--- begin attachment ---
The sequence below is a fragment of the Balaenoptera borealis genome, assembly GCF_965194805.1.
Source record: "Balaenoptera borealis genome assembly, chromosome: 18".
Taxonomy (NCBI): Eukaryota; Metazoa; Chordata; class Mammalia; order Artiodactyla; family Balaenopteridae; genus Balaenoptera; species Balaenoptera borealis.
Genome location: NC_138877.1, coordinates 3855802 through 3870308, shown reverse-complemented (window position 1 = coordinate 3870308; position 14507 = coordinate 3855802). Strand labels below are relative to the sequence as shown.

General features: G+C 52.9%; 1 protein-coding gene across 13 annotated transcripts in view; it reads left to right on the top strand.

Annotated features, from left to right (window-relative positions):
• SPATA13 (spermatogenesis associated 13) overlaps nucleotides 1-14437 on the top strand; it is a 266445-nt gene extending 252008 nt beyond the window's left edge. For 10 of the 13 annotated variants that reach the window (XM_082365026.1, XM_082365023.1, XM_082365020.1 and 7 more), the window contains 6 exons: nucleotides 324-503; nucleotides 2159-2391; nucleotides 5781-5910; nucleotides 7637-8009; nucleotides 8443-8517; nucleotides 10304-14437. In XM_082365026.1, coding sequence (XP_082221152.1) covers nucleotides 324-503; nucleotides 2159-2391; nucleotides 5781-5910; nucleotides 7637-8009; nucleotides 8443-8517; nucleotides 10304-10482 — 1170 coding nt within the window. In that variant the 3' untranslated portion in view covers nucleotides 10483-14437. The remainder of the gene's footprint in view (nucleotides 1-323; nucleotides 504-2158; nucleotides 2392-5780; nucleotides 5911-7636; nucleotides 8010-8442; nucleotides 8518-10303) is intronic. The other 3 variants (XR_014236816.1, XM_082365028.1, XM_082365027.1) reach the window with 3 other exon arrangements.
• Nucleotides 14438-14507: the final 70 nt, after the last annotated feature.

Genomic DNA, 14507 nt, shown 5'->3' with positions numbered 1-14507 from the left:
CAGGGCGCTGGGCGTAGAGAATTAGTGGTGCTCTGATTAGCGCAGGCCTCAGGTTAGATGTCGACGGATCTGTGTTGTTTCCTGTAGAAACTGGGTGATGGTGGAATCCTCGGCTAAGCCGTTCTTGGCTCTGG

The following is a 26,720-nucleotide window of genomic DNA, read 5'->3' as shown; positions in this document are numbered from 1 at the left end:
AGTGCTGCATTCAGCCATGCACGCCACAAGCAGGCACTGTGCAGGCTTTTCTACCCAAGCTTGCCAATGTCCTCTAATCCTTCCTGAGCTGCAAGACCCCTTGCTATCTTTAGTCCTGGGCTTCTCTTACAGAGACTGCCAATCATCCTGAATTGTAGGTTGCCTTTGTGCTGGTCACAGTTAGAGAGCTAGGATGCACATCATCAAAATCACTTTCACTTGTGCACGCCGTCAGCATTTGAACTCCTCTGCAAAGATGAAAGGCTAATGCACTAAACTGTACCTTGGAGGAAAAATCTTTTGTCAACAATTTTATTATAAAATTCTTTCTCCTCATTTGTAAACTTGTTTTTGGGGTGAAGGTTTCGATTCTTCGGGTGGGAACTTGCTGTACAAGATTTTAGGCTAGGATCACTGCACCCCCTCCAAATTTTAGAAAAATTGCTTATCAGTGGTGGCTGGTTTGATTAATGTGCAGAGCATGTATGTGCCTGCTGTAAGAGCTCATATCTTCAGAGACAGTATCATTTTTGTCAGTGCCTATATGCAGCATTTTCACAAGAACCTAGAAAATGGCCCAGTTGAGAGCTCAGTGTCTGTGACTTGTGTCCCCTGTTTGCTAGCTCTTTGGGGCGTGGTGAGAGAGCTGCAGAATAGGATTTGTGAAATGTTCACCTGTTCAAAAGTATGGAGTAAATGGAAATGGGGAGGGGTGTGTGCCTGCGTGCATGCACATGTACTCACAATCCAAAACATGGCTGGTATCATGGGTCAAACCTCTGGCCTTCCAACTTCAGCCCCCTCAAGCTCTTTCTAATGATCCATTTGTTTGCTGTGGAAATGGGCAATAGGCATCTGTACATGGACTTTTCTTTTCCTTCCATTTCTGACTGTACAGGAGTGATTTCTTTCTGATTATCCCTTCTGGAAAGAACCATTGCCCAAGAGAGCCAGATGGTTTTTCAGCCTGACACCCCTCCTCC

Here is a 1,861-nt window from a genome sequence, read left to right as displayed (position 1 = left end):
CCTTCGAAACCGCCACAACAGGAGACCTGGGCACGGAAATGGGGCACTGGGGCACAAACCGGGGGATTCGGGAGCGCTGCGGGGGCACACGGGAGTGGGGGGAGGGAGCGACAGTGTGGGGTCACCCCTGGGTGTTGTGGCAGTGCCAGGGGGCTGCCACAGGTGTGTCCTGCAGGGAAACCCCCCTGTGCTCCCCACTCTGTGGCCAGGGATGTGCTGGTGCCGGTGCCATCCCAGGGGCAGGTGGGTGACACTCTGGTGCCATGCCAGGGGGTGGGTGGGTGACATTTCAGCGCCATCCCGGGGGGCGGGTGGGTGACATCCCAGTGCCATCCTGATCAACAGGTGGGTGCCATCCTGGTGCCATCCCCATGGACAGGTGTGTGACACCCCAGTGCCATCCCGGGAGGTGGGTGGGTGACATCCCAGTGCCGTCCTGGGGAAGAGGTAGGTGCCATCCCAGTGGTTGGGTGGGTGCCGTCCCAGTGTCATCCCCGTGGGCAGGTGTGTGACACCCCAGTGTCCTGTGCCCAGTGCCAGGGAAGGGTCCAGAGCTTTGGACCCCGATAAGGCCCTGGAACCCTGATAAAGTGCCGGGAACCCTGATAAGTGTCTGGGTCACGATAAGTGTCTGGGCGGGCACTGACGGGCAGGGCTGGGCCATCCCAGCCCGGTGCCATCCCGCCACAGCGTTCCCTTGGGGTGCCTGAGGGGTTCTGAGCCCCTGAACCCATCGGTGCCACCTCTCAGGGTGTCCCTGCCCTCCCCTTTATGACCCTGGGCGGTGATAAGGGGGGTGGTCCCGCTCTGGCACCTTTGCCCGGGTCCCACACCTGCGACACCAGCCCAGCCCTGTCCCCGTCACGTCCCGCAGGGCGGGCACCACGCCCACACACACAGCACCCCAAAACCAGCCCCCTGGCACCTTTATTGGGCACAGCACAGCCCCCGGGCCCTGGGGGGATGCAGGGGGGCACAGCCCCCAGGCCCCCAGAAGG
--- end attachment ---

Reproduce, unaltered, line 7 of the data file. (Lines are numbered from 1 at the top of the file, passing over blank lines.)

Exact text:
• SPATA13 (spermatogenesis associated 13) overlaps nucleotides 1-14437 on the top strand; it is a 266445-nt gene extending 252008 nt beyond the window's left edge. For 10 of the 13 annotated variants that reach the window (XM_082365026.1, XM_082365023.1, XM_082365020.1 and 7 more), the window contains 6 exons: nucleotides 324-503; nucleotides 2159-2391; nucleotides 5781-5910; nucleotides 7637-8009; nucleotides 8443-8517; nucleotides 10304-14437. In XM_082365026.1, coding sequence (XP_082221152.1) covers nucleotides 324-503; nucleotides 2159-2391; nucleotides 5781-5910; nucleotides 7637-8009; nucleotides 8443-8517; nucleotides 10304-10482 — 1170 coding nt within the window. In that variant the 3' untranslated portion in view covers nucleotides 10483-14437. The remainder of the gene's footprint in view (nucleotides 1-323; nucleotides 504-2158; nucleotides 2392-5780; nucleotides 5911-7636; nucleotides 8010-8442; nucleotides 8518-10303) is intronic. The other 3 variants (XR_014236816.1, XM_082365028.1, XM_082365027.1) reach the window with 3 other exon arrangements.